Nordic model laws key to tackling trafficking for sexual exploitation
Nusha Yonkova, Gender and Anti-trafficking Expert, Immigrant Council of Ireland, said, “It’s almost exactly two years since the Criminal Law (Sexual Offences) Act came into force. The Immigrant Council of Ireland alongside many other organisations associated with the Turn Off the Red Light campaign supported the introduction of this law which follows the Nordic model, adopted in countries like Sweden.
“This approach decriminalises those exploited in the sex trade and instead targets pimps and buyers, understanding the gender inequality, violence and greed which drives prostitution and supports trafficking in human beings for the purposes of sexual exploitation. Research shows that by disrupting demand for sexual services by criminalising purchasers, the trade in women and girls for sexual exploitation reduces.
“As we kick off a new gender-specific assistance programme which will provide support for the most vulnerable victims of trafficking, we will hear from other EU Member States with different legislative frameworks and share expertise on the best systems for best supporting trafficked women and reducing this horrific crime.”
Anja Wells, from German trafficking support agency SOLWODI, said, “Since 2002 Germany has decriminalised the sex trade, with slightly tighter regulations introduced in 2017. But this has not brought about increased safety for the women being exploited – in fact the opposite has happened.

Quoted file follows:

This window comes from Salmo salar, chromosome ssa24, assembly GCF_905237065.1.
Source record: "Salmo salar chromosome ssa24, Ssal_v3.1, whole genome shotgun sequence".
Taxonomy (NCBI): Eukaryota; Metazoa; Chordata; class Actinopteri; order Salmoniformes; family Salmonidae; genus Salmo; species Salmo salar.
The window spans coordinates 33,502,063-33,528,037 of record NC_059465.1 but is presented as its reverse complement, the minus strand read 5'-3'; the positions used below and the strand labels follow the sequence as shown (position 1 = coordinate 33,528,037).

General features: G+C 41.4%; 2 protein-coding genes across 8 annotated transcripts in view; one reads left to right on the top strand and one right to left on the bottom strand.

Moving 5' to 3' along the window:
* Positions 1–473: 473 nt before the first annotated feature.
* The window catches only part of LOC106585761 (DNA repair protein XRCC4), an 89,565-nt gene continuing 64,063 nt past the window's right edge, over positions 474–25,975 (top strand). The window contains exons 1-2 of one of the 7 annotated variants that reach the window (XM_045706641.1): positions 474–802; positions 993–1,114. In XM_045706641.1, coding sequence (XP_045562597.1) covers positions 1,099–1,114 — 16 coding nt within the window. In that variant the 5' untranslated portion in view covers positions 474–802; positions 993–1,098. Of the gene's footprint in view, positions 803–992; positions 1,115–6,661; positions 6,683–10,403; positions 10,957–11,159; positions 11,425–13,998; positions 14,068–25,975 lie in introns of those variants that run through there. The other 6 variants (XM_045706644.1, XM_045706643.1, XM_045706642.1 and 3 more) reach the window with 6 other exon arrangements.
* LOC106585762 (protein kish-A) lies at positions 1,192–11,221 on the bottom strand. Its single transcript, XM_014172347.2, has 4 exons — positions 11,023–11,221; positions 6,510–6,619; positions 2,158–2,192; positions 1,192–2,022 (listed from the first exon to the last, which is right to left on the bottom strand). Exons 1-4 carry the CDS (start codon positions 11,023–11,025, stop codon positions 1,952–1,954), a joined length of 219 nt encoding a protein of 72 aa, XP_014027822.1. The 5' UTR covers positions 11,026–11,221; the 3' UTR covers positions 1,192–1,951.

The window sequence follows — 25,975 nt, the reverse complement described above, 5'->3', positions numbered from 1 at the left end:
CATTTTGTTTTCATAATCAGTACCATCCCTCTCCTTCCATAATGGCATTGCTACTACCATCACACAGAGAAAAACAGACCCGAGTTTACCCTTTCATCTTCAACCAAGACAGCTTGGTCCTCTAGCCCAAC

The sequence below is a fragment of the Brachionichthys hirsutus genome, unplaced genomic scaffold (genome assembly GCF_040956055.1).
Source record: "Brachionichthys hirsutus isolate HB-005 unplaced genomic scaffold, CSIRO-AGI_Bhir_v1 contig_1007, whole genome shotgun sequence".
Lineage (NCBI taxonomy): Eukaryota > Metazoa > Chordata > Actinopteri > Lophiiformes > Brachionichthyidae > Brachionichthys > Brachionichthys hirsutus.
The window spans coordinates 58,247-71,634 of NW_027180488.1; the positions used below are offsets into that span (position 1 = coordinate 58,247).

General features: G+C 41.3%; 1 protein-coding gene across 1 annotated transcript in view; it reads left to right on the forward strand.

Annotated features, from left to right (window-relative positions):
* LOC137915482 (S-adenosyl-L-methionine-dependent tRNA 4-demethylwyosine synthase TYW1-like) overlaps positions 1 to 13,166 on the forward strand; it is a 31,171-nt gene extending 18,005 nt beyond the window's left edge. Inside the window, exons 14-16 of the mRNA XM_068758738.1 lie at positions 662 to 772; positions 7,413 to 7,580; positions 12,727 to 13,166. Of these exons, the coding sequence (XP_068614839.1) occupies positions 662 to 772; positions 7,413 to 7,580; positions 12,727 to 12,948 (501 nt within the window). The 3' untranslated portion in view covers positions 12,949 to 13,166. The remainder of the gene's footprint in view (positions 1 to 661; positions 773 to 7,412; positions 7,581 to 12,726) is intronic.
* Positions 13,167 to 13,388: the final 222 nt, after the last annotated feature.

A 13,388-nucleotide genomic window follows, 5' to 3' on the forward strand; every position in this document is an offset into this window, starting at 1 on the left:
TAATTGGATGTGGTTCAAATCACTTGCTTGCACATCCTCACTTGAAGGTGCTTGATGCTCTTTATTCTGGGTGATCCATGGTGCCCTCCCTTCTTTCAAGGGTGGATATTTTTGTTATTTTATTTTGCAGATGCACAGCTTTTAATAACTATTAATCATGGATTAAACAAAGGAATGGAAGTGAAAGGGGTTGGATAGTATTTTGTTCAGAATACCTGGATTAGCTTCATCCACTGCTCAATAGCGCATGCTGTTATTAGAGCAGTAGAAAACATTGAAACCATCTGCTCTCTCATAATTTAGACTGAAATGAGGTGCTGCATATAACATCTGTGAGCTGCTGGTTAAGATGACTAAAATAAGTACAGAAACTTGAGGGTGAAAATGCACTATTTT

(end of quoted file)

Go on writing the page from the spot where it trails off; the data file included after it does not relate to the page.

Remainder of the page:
“We have seen evidence the behaviour of the sex buyers has worsened with our laws effectively normalising prostitution, as the message to men is clear: There is ‘a right’ to buy sexual acts and no need to feel guilty about that any more.
“We have also seen an increase in the exploitation of more vulnerable women and girls, especially those from a migrant background. Today around 81% of prostituted women come from other countries. It has become a prostitution of poverty.
“Evidently, the German model of legalising prostitution has shown itself to be a law obliging the criminal world. We know from working with the police they feel powerless as the law has effectively turned criminals into recognised businessmen. There is clear evidence the 2002 legislation hasn’t prevented trafficking, but has effectively hidden it in plain sight.
“The Federal German Police Office recorded 484 cases of trafficked women for the purpose of sexual exploitation in 2017. The police have complained to us they have little power to intervene, because without any evidence of a crime, they cannot enter the brothels. Also, the legal proceedings depend on the women’s statement. Very often these vulnerable women are too afraid to give testimony and the procedures get stopped.”
Ms Wells added, “Added to the lack of legislative support, from providing services to those being sexually exploited we know prostitution cannot be viewed as a job, as it is extremely traumatising. Numerous studies have shown that the risk of developing post traumatic stress disorder is higher in prostitution than it is in war. Prostitution has nothing to do with sexual liberation; it is just money that counts. The impact of German laws has shown that far from making it easier to support and protect those exploited, it has had the opposite effect.”
Note to editors: German NGO SOLWODI is visiting Ireland to help launch a new EU joint project to assist the integration of migrant women trafficked for the purposes of sexual exploitation, funded by the EU Asylum, Migration and Integration Fund. The initiative is being led by the Immigrant Council with support from sister organisations in Germany, Scotland, Spain and Italy, and the European Network of Migrant Women.
This project is funded by the European Union’s Asylum, Migration and Integration Fund